Milan Svanderlik: I was determined to demonstrate what it feels like being an outsider and the extent to which we all know about this from our own experience – it was designed both to be revelatory and to elicit empathy. I was also keen to show that it is the widest possible range of human conditions and experience that can make us into outsiders: some of us are born outsiders and have no choice in the matter, other than to be crushed or to just get on with it; then there are those who step out from the mainstream very deliberately, who stand out, who challenge our cultural, social and religious orthodoxies and such actions frequently make them outsiders too. Swimming against the tide makes some outsiders strong while others get swept away.

I wanted to show that the outsider almost always views the world in a different way and can give us unique perspectives and insights. The predicaments of some outsiders often lead to their contributing to society in an extraordinary way, and some of them become justly famous. While never forgetting those outsiders who are overwhelmed by the tide, the ones who do get crushed, I was anxious to mark the survival of many outsiders, and to celebrate their achievements.

Decoded Arts: How do you think the public will respond to Outsiders in London?

Milan Svanderlik: Until the gallery doors open, this is rather hard to predict. As an artist, one feels positive when visitors say they feel enriched, delighted with what they have seen; on the other hand, one is disappointed, sad, sometimes even angry if the purpose of the exhibition seems to have been misunderstood or if one is verbally abused, as indeed I was during my previous exhibition.

But any kind of strong reaction is one thing; what every artist truly fears is indifference. The thought that visitors will be completely unmoved by the images and associated life stories they have seen and read, keeps me awake at night.

Decoded Arts: As an independent artist, how difficult is it to mount an exhibition like this?

Milan Svanderlik: For someone relatively unknown to have the opportunity to stage a solo exhibition in central London is almost unheard of, unless there is some benevolent éminence grise who can smooth their path – actual talent or originality often has little to do with success in securing a London venue. The art world is notoriously covert and incestuous and I have always shied away from it; I detest the endless self-promotion that is virtually a must these days for anyone who wants to break through.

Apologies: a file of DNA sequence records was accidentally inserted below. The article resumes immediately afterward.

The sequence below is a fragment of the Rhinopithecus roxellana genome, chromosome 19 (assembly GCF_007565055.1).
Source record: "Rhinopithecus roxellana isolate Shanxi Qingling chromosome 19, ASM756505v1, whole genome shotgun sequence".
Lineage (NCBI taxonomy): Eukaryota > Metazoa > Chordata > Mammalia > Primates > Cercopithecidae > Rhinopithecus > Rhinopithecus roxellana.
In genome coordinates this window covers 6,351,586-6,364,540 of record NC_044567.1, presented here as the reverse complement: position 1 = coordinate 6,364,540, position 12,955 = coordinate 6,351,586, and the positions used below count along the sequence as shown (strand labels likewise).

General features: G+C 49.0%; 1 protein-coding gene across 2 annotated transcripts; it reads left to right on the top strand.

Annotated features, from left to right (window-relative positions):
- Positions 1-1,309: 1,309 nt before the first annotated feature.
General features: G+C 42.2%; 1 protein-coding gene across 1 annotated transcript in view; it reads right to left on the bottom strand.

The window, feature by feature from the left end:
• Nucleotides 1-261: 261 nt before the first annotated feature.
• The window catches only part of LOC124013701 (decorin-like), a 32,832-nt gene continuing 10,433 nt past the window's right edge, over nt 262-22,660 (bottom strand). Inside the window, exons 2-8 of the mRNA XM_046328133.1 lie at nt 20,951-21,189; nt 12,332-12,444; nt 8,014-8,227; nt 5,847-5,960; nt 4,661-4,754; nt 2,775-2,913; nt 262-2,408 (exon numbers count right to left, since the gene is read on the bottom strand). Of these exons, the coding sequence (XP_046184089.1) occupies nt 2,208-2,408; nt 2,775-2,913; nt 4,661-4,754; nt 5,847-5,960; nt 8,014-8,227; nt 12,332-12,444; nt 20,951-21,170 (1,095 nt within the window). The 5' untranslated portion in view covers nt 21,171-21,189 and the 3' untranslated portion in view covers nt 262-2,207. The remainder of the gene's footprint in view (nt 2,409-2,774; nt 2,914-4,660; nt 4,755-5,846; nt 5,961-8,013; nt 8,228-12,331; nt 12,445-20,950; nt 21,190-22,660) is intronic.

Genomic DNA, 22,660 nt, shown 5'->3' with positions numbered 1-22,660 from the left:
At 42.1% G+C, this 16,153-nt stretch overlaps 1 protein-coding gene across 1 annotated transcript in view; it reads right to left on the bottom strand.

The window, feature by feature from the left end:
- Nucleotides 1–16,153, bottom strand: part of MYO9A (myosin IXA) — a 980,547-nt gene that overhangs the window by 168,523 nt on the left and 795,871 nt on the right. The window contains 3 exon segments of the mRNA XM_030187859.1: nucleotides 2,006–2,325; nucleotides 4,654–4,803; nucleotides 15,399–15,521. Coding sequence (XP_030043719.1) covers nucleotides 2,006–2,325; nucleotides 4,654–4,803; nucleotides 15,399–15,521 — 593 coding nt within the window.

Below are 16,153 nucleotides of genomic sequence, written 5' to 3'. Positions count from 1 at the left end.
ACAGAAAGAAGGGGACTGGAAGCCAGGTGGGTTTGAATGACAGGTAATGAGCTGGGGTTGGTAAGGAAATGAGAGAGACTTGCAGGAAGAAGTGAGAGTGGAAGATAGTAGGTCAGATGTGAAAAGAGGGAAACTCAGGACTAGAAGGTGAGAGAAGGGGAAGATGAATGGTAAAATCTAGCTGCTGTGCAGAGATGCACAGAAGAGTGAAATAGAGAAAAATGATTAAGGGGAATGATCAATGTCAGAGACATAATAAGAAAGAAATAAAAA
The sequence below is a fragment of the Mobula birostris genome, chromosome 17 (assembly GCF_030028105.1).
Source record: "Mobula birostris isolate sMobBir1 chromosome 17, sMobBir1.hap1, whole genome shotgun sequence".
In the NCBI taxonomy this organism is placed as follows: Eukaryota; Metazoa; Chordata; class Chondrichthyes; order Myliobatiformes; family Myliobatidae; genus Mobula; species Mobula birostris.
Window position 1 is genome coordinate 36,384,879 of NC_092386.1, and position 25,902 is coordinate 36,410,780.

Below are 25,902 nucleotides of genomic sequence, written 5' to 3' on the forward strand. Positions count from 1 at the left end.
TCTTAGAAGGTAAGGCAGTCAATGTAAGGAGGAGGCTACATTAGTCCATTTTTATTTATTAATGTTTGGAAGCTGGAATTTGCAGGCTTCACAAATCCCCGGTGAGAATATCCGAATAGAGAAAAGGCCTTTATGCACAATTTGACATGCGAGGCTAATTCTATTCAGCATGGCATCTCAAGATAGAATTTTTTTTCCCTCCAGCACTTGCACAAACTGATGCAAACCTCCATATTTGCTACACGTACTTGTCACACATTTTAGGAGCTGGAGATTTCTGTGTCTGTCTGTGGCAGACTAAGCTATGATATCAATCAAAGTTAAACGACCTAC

I was very fortunate in having my approaches welcomed by St Martin-in-the-Fields, an institution that always keeps its doors open to a whole range of peoples and faiths, and one that welcomes all sorts of well-meaning artists and makers who share their mission of seeking to make the world a better place. St Martin’s saw merit in my work and on the basis of the earlier show, 100 Faces of London, are now welcoming me back to The Gallery in the Crypt. My new project has a much sharper socio-political edge and it should stimulate some lively debate.

Decoded Arts: What are your plans for the future?

Milan Svanderlik: I have been working recently to develop the concept of 100 Faces of Edinburgh, largely inspired by the remarkable work of two famous Scottish photographic pioneers, David Octavius Hill and Robert Adamson.

In 1848, they created One Hundred Calotype Sketches, a work of great artistic and historical value now safely housed in the British Library. It would be both a challenge and a great pleasure to follow in their footsteps and, 167 years later, to photograph 100 noteworthy citizens of the Scottish capital, creating a work that would become part of the history of Edinburgh and of Scotland. I should like to see it as a present to the City of Edinburgh and to place a copy alongside the Victorian originals in the British Library.

This would certainly offer a wonderful opportunity for involving one of the premier Scottish art schools in helping with the typography and design of what I envisage as handsome, folio-sized volumes. However, I should still want to print all the images myself, using a suitable archival paper stock and the best modern high-quality printing inks.

The original ground-breaking celotypes produced by Hill and Adamson could be exhibited alongside “equivalent” modern portraits taken in the twenty-first century.

Outsiders in London, Are you one too? At The Gallery in the Crypt

Outsiders in London, Are you one too? may raise a few eyebrows, but more than that, it gives a valuable insight into the rich variety of interesting and unusual people who live in our capital city.

Outsiders in London is a free exhibition at The Gallery in the Crypt, St. Martin-in-the-Fields. The display is open from 23rd March to 9th May 2015.